I have known I would have to make this post for a month now. I have mulled over in my mind how I would write it. This will be long but it is needful to be so. It is the first anniversary of my husband’s death. He died Dec 23, 2008, after, in the terms of cancer battles, a short battle of colon cancer (less than 3 years). I have missed his friendship, but I was not left wanting. The memories are very uplifting, from the first time we met, to the last “I Love you”. We met when I was working nights in a cafeteria. He was still trying to find out why his first wife had divorced him. Our eyes met and I knew him as a special person for me. Although I must say, I was leery of dating a divorced man. I got over that in a hurry and I knew on our first date I would marry him. It took him 6 months more to figure it out. (smile, and a wink) We were married a year and one month after our first date.
I remember him holding me in his arms protectively when I thought I was going to miscarry our first child. Our crying when we thought our marriage was dying 2 years later. Then the triumph we felt, after spending two weeks on a trip together, and we figured out for ourselves the secret to unity. We read, discussed scriptures, politics, and life goals together and never stopped in our 39 years of marriage. He was always looking out after the family. He had a special link with his children and always knew when one was in trouble or needed help in some form. That is a loss of guidance for me. It was the special gift Heavenly Father gave to him. One of the hardest challenges has been to not have him at special family milestones such as baptisms, blessings, and birthdays.
One time as I was walking in the grocery store after a hard day at work, he caught up to me and unexpectedly placed his hand in the center of my back. I felt a loving warmth flow through my back and shoulders, allowing me to relax. He didn’t know what he had done, he had just felt I needed his touch at the time. Do I miss him? Oh yes!
This is us posing in American Gothic form. I made him the jacket. He loved it. We had some crazy fun times too. Laughter and humor were staples in the joyous areas of our life. The highlight of his turning sixty was our winning the 'Twist' Contest at my High School reunion in 2006. When he was sick, he tolerated very well my attempts to cheer him and to keep him in a positive mood. I fear that I as I pressed him to be positive, I did not allow him to voice the depth of his pain. He wrote about it in his journal, and only said how I was an angel that lifted him up when he was in great pain. He is my hero.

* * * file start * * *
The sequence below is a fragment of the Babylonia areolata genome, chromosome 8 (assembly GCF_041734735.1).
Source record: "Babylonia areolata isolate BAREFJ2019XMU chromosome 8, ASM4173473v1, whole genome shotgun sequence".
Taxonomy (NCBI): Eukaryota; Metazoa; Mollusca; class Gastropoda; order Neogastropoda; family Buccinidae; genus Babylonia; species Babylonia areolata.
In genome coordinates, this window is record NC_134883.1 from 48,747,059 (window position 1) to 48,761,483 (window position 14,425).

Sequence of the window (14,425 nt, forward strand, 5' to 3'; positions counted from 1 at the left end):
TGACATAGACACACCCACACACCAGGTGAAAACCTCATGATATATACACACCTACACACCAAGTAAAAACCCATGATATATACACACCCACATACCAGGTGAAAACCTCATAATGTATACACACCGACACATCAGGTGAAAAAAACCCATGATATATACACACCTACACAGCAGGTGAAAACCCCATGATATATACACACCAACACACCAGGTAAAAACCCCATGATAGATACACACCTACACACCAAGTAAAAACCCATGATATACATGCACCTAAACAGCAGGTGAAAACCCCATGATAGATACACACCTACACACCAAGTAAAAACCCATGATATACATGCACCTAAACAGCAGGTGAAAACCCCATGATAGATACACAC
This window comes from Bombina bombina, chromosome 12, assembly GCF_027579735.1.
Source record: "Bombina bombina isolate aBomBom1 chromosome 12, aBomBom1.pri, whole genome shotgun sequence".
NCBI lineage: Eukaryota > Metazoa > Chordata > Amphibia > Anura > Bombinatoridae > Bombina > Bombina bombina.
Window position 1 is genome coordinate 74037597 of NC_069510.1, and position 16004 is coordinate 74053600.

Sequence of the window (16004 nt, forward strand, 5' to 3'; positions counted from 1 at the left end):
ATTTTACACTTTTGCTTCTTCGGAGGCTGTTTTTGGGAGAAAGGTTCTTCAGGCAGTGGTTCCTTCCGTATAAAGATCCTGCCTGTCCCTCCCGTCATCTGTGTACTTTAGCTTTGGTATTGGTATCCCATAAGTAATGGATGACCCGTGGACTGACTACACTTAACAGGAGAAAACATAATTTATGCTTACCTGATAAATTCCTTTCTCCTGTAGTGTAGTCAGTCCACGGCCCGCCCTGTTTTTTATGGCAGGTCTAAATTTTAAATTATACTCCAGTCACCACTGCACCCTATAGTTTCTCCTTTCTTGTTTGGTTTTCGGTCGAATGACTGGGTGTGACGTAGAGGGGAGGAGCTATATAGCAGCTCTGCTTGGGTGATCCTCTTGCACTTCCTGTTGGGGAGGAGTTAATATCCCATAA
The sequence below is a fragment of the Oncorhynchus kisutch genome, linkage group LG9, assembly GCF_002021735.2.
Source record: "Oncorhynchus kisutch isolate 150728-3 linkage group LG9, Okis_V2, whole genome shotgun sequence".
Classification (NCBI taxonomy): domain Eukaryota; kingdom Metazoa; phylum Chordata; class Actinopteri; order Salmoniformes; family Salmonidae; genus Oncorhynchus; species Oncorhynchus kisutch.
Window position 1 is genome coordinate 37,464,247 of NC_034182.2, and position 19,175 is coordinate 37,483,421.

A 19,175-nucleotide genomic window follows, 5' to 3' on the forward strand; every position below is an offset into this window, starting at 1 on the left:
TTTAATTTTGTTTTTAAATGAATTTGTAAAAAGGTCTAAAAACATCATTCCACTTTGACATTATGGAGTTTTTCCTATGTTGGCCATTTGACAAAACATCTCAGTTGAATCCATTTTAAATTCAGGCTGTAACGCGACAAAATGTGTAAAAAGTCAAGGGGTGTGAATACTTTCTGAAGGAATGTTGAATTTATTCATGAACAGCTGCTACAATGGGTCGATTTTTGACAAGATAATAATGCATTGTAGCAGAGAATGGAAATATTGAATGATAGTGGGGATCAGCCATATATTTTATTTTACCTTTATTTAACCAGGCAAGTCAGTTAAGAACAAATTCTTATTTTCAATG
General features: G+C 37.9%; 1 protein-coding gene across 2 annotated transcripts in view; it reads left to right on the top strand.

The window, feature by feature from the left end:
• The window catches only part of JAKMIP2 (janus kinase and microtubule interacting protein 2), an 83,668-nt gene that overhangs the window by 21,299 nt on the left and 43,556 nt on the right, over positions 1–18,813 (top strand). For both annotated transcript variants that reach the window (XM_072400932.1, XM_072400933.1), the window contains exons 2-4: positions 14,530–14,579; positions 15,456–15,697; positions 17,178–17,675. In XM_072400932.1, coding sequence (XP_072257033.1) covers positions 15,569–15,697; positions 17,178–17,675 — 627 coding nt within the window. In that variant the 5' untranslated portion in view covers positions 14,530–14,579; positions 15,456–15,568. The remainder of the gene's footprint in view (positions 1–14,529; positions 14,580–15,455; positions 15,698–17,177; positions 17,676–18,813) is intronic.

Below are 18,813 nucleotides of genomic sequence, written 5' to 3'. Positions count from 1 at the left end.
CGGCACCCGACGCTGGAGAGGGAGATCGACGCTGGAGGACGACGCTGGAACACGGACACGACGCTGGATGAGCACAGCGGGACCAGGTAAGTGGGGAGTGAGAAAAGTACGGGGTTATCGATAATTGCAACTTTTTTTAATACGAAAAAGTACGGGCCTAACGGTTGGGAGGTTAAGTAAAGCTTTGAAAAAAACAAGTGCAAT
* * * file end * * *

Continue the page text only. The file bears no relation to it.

We had trials. We went through the loss of a job when he was 44. I remember holding his hands and kneeling in prayer with him, as he worked through the anxiety of job searching at the age of 44. He found odd jobs to see us through until he found another good paying job. He believed in sustaining his family. When he discovered that he had cancer, we became more one than ever. I never left him alone for more than a couple of hours to take care of business. He would worry about what was going to happen to me. He made sure that his will, life insurance, etc was all in order. Our home was paid for and so were the cars. I made sure that his wishes to be aware (not drugged), and able to make his own decisions was met. Sometimes it was a precarious road, but we made it. (My only regret was I fell asleep the morning he crossed to the other side.)
The day before he died; he had quit eating and drinking. I would urge him to eat to his irritation. That afternoon, he spoke to most of his family and was able to say I love you. He knew our oldest daughter was traveling through snow to try and get there. That evening, he looked up at me after being cleaned, and said through his mask, “I love you”. I know he does, and I am able to forge ahead in service of others to live up to the little messages of love and confidence he expressed about me in his journals and to his friends who have shared how he said he love me and appreciated me as a companion.
While it has been occasionally tears, as I have been driving alone, on a pillow late at night, or when sharing stories with my children, it is alright. It is a natural process of pain of the absence of my sweet heart. I do not walk alone. I have his love and the love of my Heavenly Father to sustain me, as well as the knowledge of the atonement of Christ to give me light to see that there will be a day I will see him again.
This is my report at the end of the first year.